Back in April, The Economist’s CEO said that Flipboard was a direct competitor to their print and digital strategy. Said Andrew Rashbass, “It’s not a creative re imagining in some way – it’s a head-on competitor.”
Rashbass’ concern was that Flipboard, the digital magazine aggregation app, would eat away The Economist’s potential future earnings on digital platforms. We all know that once you give something away for free, it’s near impossible to charge for it later.
I think he’s right. Content creators that have to sell their content or get enough clicks to turn a profit should be wary of aggregators. But what about the content marketing strategies for brands that are looking for new engaging ways to deliver their message?
The value of these aggregation apps to your brand are two-fold:
- Their proposition is to whittle down the chatter of social feeds to only present the most relevant information, according to the interests of the audience. It’s promising to customize a news feed. So if you are producing content that is interesting to the audience, then it should be getting through the app filtering process.
- Beautiful and intuitive design. Flipboard and the others have designed a digital magazine that enhanced the content consumption experience. Your content is now in a shiny new designer package, so soak in that associative brand love.
These apps, while valuable, are still in relative infancy (though recent partnership with The New York Times suggests Flipboard is poised for an explosion of popularity). Over time, they’ll adjust and open up to allow more publishers to join and become active creators, and you should have a strategy to step in where The Economist can’t afford to tread. Whether you’re a B2C retailer, healthcare or professional services provider, or a B2B generating leads and notoriety, getting your message out through emerging platforms is key to avoiding audience loss to Facebook fatigue or Twitter overload.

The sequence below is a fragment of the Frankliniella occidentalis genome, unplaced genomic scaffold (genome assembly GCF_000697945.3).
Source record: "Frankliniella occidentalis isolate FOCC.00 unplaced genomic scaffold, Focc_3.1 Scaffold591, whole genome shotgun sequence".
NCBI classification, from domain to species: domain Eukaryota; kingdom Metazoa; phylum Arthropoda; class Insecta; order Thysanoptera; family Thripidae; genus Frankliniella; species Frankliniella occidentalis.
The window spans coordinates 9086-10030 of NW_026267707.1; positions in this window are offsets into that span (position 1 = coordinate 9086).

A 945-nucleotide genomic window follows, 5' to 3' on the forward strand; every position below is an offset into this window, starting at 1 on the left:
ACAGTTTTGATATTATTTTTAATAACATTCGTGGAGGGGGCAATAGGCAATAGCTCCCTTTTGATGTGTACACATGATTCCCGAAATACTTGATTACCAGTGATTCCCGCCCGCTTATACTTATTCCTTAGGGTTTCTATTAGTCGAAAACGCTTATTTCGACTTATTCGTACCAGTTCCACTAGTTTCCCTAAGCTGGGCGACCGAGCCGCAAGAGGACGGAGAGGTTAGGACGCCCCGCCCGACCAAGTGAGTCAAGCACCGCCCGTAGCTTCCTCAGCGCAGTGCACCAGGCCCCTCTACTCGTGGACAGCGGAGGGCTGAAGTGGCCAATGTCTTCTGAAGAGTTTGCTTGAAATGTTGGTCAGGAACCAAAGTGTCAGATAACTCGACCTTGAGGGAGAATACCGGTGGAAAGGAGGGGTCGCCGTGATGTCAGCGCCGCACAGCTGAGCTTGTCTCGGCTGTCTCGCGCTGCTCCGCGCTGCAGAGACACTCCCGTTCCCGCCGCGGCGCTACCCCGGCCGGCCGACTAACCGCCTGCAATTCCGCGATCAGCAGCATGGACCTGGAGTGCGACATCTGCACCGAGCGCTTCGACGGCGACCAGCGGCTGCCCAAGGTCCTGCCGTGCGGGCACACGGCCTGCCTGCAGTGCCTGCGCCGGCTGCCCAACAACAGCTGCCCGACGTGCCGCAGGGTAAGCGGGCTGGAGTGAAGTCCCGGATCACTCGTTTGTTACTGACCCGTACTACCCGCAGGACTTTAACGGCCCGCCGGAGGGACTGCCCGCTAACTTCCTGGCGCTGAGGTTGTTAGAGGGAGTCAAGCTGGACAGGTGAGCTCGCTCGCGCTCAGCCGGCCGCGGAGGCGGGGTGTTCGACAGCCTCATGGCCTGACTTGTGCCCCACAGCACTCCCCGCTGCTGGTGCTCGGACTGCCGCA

That’s why Raidious has always been platform agnostic with our content. For more than two years, we have been encouraging our clients not to have a Facebook, Twitter, Pinterest or Flipboard strategy, but a content and social story strategy that can adapt and change to the ebbs and flows of algorithm tweaks and audience habits, like the move toward customized aggregators and content curators.
Aggregation begins with high-quality content creation; if you’re ignoring that step, then you’ll never get your story off of your own blog or feed. Just as Facebook’s EdgeRank determines what updates make it to your feed, the more improved aggregation apps make sure only compelling, relevant information is viewed.
Relevance generates views. Quality produces shares and breaks through filters.